Welcome to Learning is for Everyone of Tampa

LIFE of Tampa welcomes everyone, of all races, ethnicities, religions, family compositions, sexual orientations, learning styles, lifestyles, abilities and disabilities, and asks only that rules of civility, kindness and compassion be honored by all, for all.

This homepage and our online discussion group serve as an announcement and resource list for a variety of activities and events.

Visit LIFE of Florida for a great list of statewide and general learning resources.

Thursday, September 6, 2007

HLN College Night resources

At our most recent Home Learning Network meeting, at the Carrollwood Barnes & Noble, we went touched on a number of different resources and a lot of information. Here's a list of the essentials:

From our HLN College Night:

*Important websites:
www.FACTS.org – Get to dual enrollment info through the “Advising Manuals” link on the left
http://www.floridastudentfinancialaid.org - for Bright Futures and other scholarships
http://www.fafsa.ed.gov – Federal financial aid – register regardless of whether or not you think your children will qualify, and don’t forget to check out the new Academic Competitiveness Grant, open to all who are eligible for Pell Grants (which you should also request)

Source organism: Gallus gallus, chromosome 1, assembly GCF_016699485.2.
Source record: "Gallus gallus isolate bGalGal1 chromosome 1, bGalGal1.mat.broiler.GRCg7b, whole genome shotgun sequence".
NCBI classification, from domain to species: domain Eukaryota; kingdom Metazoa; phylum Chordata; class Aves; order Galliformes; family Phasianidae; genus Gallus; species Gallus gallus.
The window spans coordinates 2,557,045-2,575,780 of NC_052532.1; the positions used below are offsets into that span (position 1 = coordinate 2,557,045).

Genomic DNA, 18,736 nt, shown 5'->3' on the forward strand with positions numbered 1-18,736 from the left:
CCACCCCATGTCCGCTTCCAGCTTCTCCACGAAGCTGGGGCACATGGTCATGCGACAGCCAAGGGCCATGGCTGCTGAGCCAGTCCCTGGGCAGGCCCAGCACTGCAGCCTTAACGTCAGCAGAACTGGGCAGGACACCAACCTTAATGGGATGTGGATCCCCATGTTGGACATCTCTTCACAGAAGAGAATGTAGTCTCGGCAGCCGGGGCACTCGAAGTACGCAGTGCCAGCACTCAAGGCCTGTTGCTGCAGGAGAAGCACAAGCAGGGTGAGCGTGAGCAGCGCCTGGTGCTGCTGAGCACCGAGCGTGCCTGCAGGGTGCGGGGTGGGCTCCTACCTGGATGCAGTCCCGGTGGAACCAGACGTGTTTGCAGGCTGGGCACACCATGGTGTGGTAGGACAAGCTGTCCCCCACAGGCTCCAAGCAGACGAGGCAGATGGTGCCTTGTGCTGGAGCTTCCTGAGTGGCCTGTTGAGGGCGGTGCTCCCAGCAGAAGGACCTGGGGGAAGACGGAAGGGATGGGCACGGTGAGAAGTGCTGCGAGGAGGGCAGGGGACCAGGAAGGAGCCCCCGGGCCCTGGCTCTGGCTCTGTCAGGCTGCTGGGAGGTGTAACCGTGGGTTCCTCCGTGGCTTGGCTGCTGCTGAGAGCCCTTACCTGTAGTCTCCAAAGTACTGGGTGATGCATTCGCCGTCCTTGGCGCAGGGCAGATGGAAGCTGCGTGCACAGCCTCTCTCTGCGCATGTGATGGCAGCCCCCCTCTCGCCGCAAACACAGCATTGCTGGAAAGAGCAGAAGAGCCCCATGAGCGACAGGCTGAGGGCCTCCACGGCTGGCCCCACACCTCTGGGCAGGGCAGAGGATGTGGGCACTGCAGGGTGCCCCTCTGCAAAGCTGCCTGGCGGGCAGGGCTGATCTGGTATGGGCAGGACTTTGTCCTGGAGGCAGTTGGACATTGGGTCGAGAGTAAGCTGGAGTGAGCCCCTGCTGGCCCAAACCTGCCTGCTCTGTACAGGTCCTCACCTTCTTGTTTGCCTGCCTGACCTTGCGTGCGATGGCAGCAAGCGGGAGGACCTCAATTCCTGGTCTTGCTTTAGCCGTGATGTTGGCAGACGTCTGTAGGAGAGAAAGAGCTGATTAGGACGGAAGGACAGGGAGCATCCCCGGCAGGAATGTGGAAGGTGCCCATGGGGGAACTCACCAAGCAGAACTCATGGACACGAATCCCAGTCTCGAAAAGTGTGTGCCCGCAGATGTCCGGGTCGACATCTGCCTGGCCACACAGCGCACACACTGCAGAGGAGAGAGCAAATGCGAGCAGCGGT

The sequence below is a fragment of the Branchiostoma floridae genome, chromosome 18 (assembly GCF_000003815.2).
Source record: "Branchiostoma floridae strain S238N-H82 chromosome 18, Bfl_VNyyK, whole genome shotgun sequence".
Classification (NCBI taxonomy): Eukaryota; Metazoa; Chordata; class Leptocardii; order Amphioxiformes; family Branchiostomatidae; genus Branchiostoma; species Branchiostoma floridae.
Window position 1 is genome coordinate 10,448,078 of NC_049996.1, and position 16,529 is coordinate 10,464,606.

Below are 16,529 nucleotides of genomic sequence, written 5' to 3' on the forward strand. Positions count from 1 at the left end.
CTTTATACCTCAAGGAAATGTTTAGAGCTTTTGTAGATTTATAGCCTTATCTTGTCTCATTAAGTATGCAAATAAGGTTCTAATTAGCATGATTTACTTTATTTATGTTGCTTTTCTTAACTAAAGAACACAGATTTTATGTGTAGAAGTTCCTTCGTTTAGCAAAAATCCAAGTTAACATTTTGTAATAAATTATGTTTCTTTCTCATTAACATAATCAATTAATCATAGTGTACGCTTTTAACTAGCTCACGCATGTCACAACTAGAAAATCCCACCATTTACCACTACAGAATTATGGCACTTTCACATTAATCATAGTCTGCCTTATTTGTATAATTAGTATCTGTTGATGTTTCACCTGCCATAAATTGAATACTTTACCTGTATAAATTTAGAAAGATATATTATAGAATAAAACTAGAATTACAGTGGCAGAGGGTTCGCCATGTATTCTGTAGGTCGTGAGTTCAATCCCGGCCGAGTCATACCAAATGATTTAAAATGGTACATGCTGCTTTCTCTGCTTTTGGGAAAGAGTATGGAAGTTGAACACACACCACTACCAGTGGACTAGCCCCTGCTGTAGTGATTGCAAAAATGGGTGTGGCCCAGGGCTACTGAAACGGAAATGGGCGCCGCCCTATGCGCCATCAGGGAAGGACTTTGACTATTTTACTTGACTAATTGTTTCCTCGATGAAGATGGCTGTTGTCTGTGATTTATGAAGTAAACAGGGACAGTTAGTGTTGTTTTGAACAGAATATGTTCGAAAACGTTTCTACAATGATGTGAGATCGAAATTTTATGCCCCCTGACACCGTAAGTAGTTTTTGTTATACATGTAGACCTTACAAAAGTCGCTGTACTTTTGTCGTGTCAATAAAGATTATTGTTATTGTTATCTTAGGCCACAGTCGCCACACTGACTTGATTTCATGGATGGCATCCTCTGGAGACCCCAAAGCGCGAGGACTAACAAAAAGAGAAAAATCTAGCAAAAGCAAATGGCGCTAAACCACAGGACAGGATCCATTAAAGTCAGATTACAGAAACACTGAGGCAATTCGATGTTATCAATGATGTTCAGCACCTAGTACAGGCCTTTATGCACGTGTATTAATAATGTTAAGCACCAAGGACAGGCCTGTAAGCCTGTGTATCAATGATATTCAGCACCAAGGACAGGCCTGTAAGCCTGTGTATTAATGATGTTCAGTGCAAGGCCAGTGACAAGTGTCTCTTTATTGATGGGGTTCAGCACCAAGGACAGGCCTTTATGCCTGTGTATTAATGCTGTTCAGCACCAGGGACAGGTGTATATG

https://www.commonapp.org – Common Application, one application for 300 colleges using a “holistic” admissions process
http://www.fastweb.com – stay up to date on scholarships, grants, competitions and other financial awards (just don’t click on any of the magazine subscriptions!)
www.CollegeBoard.com – lots of resources in addition to testing info & registration
www.flvs.net – completely explore the Student CafĂ© and other links for parents and students to find everything from extracurricular clubs to college advising – See also http://www.flvs.net/college-hub/index.php for dates for special programs that will include representatives of state colleges and universities
http://bsi.fsu.edu/schoolimprove/studentprogression/highschgradreq.htm - Bureau of School Improvement – has student progression plans used for public ed

*Disabilities resources:

Keep track of college & university regulations/changes:

Homeschool & college email lists:
http://www.homeschool-teachers.com/College-Planning-Beyond.aspx AmericanSchool_Homeschool (American School and Homeschooling) - This group is for parents of any age children thinking about the high school years. You might be thinking of having them attend a correspondence school like "American School of Correspondence" and/or continuing to homeschool. To Subscribe, visit http://groups.yahoo.com/group/AmericanSchool_Homeschool/.

Highschool Home-Ed - is for discussion of high school homeschooling. To Subscribe, send email to Listserv@listserv.aol.com with the following command in the body of the message: subscribe highschool-home-ed Your Name.